Troilus and Cressida
What are you reading?
A strange fellow here
Writes me that man, how dearly ever parted,
How much in having, or without or in,
Cannot make boast to have that which he hath,
Nor feels not what he owes but by reflection;
As when his virtues shining upon others
Heat them, and they retort that heat again
To the first giver.
This is not strange, Ulysses.
The beauty that is borne here in the face
The bearer knows not, but commends itself
To others’ eyes; nor doth the eye itself,
That most pure spirit of sense, behold itself,
Not going from itself; but eye to eye opposed
Salutes each other with each other’s form;
For speculation turns not to itself
Till it hath traveled and is married there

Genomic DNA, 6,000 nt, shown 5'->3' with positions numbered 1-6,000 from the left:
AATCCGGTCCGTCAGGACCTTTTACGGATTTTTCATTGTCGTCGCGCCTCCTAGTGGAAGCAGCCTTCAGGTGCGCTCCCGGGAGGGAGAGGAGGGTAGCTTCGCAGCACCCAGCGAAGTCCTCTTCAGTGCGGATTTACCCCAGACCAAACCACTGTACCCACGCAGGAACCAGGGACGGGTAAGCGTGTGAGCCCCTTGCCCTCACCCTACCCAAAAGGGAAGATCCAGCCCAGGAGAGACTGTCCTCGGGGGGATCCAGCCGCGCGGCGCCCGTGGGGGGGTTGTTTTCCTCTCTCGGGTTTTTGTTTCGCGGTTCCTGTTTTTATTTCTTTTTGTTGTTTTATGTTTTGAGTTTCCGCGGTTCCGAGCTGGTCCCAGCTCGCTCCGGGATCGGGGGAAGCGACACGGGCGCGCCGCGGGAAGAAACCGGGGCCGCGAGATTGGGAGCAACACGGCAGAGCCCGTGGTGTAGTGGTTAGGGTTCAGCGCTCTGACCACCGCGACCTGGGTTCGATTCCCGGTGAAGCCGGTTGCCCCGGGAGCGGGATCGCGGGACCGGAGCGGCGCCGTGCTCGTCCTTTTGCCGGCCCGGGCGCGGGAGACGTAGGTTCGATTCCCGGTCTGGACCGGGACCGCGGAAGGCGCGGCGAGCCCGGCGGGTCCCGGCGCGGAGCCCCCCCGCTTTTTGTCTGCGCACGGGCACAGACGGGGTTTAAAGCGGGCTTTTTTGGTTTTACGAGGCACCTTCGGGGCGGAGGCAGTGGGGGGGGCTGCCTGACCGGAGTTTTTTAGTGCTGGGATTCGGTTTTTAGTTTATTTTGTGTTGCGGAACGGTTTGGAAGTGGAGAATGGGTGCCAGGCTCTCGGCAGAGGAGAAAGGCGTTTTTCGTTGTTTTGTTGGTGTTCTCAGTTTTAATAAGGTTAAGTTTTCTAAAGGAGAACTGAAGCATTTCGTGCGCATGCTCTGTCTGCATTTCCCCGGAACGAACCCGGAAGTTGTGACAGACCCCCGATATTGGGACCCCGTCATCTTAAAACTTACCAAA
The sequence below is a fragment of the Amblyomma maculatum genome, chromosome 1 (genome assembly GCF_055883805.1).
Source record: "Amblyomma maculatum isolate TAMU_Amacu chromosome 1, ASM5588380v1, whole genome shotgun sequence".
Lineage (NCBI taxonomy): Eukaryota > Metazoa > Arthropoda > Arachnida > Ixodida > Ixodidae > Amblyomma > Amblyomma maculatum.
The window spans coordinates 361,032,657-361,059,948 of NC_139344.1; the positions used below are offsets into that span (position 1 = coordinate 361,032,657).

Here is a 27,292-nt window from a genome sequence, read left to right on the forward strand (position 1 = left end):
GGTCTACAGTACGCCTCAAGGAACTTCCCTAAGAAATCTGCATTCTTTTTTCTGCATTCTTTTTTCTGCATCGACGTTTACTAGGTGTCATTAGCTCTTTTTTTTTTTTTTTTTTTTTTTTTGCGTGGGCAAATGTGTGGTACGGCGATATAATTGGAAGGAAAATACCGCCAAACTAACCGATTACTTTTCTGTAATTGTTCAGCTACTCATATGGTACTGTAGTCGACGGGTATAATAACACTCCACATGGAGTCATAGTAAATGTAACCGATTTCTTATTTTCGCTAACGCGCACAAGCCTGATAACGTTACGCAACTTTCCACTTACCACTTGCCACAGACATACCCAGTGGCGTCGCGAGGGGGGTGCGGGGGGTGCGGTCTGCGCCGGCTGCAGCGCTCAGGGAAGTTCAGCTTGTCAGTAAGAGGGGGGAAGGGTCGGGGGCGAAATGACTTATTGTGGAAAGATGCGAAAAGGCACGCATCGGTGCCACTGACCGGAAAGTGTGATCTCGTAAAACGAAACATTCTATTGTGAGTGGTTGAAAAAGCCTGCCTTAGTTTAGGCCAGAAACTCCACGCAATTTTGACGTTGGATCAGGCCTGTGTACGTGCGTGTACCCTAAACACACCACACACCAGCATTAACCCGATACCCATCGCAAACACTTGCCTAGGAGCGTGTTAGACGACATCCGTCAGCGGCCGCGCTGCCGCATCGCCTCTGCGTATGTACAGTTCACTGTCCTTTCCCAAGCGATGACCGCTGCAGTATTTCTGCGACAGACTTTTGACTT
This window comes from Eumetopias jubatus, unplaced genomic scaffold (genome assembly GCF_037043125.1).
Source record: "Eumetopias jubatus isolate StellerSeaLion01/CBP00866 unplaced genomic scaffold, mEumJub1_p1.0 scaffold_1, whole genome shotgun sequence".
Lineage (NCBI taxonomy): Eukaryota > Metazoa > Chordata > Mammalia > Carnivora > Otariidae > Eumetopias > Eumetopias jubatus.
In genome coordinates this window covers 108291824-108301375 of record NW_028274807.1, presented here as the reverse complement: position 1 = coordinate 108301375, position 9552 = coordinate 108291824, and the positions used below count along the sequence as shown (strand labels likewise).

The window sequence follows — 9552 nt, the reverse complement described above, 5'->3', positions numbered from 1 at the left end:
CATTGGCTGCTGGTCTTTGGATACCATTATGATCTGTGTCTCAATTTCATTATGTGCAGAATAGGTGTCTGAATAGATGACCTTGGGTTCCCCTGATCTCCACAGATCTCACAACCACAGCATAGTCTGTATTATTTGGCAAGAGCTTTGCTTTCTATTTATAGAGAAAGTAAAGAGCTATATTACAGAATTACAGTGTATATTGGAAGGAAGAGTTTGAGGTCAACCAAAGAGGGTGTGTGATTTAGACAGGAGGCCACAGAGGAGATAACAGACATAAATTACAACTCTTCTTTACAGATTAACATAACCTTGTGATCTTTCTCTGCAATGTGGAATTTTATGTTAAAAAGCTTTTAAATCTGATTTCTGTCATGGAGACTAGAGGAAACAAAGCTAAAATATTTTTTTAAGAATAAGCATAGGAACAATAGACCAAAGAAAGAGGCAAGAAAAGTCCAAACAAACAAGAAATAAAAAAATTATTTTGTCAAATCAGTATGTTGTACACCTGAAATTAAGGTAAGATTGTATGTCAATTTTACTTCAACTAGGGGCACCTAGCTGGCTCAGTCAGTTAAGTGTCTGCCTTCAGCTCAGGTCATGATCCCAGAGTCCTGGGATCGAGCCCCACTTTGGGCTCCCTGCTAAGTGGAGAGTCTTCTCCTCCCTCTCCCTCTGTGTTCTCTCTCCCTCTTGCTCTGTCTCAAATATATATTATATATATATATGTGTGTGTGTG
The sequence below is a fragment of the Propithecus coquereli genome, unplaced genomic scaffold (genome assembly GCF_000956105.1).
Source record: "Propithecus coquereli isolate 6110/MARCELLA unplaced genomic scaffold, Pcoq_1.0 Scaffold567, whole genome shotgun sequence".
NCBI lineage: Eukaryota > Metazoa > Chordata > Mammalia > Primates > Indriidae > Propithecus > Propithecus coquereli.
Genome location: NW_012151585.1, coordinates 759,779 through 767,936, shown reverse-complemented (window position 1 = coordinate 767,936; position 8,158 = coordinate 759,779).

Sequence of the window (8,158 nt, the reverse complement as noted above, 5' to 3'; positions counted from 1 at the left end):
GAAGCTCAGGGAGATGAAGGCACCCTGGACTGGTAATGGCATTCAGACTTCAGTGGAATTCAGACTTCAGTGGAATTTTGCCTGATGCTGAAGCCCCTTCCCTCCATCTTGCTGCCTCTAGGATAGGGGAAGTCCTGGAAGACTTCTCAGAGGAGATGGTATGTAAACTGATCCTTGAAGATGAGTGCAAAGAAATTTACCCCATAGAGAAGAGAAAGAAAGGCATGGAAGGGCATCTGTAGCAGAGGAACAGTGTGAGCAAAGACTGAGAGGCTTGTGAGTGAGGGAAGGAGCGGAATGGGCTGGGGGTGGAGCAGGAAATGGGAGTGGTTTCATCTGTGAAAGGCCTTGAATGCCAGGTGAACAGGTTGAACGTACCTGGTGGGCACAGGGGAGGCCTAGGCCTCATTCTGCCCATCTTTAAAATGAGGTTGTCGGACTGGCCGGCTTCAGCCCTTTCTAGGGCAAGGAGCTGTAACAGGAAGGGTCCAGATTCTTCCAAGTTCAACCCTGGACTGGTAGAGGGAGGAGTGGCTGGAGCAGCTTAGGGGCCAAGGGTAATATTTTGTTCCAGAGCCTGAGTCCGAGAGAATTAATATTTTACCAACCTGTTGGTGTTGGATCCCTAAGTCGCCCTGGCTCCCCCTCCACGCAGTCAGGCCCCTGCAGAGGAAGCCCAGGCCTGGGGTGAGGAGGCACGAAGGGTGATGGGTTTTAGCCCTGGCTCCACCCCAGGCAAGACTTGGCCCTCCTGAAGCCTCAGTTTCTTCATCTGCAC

Where it may see itself. This is not strange at all.
I do not strain at the position —
It is familiar — but at the author’s drift;
Who in his circumstance expressly proves
That no man is the lord of anything —
Though in and of him there be much consisting —
Till he communicate his parts to others;
Nor doth he of himself know them for aught
Till he behold them formed in th’applause
Where they’re extended; who, like an arch, reverb’rate
The voice again, or, like a gate of steel
Fronting the sun, receives and renders back
His figure and his heat.